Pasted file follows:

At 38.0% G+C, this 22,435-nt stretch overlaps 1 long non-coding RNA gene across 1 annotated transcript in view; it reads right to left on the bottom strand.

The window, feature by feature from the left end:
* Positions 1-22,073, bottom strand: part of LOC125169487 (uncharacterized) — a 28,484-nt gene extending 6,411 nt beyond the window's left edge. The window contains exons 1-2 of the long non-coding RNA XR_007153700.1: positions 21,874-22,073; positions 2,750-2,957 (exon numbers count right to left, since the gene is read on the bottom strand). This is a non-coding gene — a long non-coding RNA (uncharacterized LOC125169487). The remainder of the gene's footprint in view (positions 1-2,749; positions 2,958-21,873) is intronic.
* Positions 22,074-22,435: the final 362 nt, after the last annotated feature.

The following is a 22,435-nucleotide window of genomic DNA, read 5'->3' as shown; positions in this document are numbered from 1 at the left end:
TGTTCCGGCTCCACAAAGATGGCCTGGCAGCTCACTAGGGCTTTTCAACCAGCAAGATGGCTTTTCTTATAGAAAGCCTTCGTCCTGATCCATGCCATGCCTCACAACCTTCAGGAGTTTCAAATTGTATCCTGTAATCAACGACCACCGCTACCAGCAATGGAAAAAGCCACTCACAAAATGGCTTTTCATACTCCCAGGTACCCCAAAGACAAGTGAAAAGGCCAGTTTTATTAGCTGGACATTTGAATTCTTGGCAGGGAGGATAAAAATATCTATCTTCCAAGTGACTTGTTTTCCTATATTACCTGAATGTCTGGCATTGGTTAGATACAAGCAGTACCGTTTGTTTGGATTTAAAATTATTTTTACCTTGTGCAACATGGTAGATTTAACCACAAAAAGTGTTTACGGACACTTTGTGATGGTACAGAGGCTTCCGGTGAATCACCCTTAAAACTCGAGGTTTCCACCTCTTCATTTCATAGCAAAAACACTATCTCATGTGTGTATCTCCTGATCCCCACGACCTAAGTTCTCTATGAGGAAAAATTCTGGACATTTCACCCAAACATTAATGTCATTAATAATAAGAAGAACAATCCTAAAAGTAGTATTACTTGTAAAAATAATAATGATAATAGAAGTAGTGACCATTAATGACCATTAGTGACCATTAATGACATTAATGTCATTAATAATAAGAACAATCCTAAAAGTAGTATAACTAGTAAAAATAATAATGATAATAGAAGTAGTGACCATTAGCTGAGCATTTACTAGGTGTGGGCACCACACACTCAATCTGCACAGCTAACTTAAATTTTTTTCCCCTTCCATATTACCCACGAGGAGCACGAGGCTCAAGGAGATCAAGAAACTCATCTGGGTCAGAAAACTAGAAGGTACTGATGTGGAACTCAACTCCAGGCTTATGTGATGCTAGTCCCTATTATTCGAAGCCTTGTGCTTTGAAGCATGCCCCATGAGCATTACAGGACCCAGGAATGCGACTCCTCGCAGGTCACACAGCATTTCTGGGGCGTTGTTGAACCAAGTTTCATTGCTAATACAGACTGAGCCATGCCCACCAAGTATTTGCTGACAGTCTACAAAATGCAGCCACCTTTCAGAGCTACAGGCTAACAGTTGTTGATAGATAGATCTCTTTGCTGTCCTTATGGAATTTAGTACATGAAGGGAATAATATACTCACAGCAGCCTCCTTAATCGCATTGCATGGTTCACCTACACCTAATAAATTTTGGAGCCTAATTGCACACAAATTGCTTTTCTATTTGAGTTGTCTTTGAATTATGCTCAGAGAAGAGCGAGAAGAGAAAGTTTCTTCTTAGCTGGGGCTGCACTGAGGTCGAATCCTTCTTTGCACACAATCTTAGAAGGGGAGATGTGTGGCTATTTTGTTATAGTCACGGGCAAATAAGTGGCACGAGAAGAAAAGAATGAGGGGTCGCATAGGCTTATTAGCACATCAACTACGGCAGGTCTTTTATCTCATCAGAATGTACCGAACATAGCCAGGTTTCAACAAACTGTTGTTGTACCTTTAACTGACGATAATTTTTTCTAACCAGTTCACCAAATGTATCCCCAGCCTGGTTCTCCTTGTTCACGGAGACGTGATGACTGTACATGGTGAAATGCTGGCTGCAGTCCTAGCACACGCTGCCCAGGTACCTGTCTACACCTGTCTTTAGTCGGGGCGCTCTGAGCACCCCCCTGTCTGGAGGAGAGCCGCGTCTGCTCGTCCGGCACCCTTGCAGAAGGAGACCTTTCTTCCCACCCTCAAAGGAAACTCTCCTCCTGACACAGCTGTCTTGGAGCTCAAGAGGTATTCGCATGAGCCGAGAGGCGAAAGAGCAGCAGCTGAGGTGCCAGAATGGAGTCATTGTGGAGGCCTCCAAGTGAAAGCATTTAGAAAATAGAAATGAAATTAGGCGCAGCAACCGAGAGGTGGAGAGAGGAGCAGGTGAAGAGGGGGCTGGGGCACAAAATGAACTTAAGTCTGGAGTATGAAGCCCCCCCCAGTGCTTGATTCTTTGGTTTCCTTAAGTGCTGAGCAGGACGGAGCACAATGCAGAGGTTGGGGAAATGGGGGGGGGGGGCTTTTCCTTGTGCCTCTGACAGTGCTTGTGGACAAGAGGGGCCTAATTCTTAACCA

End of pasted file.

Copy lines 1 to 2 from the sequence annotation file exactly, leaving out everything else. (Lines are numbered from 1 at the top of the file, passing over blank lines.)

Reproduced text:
At 38.0% G+C, this 22,435-nt stretch overlaps 1 long non-coding RNA gene across 1 annotated transcript in view; it reads right to left on the bottom strand.

The window, feature by feature from the left end: